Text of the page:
12 Aug 2014 | Tony Leon | Original Publication: The Times
During my brief training four years ago on how to be an ambassador - which, contrary to expectation, did not include instruction into how to hold a knife and fork or how to seat big wigs at the dining table - I did pick up at least one piece of useful advice.
No man is so short as he who stands on his dignity
One of the old-timers at Pretoria's diplomatic academy told me that most of my ambassadorial colleagues were "very short". When I expressed some surprise at this observation, he rejoined: "Yes, no man is so short as he who stands on his dignity", a reminder of how many diplomats obsess more about issues of their status than matters of substance.
And then he added a useful reminder: "Those who mind don't matter, and those who matter don't mind." There is, for example, the rather ridiculous, but harmless, local and overseas habit of keeping the title "Ambassador" long after your diplomatic service ends, a practice that certain of my former colleagues from the world of diplomacy apparently cling to with cuticle-like intensity well into retirement.
I reminded my instructor that I had spent more than two decades in parliament and politics. This is an ecosystem where bowing and scraping before the titled classes of "Minister" and "Premier" and dozens of others lower down the political food chain, but blessed with some or other appellation, is now so hard-wired into the national dialogue, and even into everyday conversation, that this new world held no terrors for me in the matter of ritualised protocol.
Political titles are as suddenly conferred as they are removed and the waters pass over quickly enough as once-titled office-holders learn another lesson: there is nothing as ex as an ex. But those whose hard study and intellectual excellence entitle them to use the prefix "Doctor" have a longer shelf-life, indeed life-long entitlement, in the titled world of status enhancement.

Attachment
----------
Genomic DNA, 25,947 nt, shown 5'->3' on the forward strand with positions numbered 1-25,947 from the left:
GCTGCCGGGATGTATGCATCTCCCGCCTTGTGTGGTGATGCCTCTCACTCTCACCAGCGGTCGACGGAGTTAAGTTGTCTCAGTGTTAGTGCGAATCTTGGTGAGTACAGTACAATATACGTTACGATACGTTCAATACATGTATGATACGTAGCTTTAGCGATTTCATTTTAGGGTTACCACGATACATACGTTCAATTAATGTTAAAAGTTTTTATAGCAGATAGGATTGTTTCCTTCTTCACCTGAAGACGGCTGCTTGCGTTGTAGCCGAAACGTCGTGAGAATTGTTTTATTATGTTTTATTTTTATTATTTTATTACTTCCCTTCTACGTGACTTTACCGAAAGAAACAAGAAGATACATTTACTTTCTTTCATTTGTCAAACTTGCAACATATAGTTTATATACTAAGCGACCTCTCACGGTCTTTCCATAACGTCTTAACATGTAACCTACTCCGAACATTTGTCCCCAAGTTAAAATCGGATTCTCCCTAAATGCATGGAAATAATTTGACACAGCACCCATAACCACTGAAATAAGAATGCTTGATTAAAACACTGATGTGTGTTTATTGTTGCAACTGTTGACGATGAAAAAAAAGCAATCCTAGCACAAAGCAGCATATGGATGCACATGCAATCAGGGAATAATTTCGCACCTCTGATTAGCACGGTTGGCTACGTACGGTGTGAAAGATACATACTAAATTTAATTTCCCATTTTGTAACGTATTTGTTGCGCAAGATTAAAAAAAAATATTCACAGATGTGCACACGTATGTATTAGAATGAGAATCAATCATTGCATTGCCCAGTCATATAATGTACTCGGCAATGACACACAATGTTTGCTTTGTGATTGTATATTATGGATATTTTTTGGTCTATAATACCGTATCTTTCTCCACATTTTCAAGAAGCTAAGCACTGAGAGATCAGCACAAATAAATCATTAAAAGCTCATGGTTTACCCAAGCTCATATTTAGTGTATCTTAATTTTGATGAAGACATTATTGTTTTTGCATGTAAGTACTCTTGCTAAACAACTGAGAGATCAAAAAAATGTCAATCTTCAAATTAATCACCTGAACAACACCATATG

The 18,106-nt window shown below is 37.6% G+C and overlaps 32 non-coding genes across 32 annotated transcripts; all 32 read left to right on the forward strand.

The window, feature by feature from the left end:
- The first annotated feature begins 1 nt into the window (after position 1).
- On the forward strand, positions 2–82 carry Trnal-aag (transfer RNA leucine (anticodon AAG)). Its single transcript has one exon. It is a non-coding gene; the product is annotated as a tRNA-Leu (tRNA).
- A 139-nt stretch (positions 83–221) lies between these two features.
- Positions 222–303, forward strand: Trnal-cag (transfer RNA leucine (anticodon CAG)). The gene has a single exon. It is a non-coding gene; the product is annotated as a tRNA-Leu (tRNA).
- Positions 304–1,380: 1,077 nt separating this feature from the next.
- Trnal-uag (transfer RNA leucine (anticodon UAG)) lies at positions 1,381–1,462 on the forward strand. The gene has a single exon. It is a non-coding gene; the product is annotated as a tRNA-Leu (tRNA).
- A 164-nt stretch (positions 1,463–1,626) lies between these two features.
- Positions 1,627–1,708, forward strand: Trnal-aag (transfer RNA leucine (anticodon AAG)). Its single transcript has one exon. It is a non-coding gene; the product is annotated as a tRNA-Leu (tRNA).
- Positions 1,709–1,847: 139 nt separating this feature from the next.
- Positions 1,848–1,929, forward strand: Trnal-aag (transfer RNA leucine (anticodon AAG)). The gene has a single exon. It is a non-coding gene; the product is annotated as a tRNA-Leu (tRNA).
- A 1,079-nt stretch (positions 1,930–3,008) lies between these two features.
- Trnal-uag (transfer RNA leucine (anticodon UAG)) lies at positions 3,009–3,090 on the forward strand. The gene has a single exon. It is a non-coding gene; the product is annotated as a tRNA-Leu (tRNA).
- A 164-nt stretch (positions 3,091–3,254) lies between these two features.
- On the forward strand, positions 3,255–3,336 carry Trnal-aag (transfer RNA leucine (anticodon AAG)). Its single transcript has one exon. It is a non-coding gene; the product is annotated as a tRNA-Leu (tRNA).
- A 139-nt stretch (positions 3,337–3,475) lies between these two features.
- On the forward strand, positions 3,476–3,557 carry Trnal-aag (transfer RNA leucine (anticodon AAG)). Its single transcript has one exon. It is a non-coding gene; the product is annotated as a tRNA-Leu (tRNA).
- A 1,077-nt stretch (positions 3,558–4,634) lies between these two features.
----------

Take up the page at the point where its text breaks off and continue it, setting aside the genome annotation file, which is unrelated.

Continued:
An academic or medical doctorate is the high-water mark of intellectual attainment and its title-holders are regarded, sometimes incorrectly it is true, as possessors of great wisdom or achievement.
But this is not really the context of either the controversy or the reaction to the apparent lack of entitlement of the titled "Dr" Pallo Jordan. Since the revelation in the Sunday Times about 10 days ago that the honourable member of parliament and the former minister had apparently neither a postgraduate nor any certified degrees at all, South Africa has been treated to the familiar three-card trick. Traditionally, this is the sleight of hand practised by card sharps, who induce a gullible "mark" to part with his money by misdirecting him in the search for the queen.
So the essence of the disclosure about Jordan had nothing do with his intelligence, his intellect or his contribution to the struggle. It had everything to do with claims he made to a title he was, on the face of it, not entitled to use, and which has been his calling card on all official documentation and in every debate in which the voluble politician has featured.
Instead of dealing with the merits of this matter, essentially one of fraud or wrongful misstatement, the public has been treated to the South African equivalent of the three-card trick. The first card is to change the conversation and there was no shortage of players here.
Appropriate to his first name, Baby Tyawa, acting secretary of parliament, offered this childish rejoinder: "Parliament does not make requirements for members to have a degree or PhD."
This spectacular illogicality is simply an evasion. Parliament does, believe it or not, require its members to be "honourable" and presumably the inquiry about Jordan was triggered by concerns of dishonourable conduct.
Then the academic cavalcade rode into support. Former ANC politician and now academic head of the Wits School of Education Mary Metcalfe dismissed the brouhaha on the basis that "Pallo's intellectual contribution and standing is leap years ahead of many PhD holders in this country". This novel card has endless possibilities, not least for doctoral students under Aunty Mary's care.
But, as The Times editorialised this week, the most notable comment of all has been the non-comment of the man at the centre of it all. Jordan appears not to feel the obligation to offer any explanation at all.
The third card then is the impunity card, very familiar to our local audience: deeds have no consequences.
Last week, in the US, senator John Walsh of Montana was forced to quit his senate race not because he did not have the PhD he claimed, but because it was revealed that he plagiarised substantial portions of it.
Perhaps he should immigrate here, and resume his political career in the land of no consequences.
• Leon is the author of Opposite Mandela (Jonathan Ball) Follow him on Twitter: @TonyLeonSA OR on Facebook: facebook.com/TonyLeonSA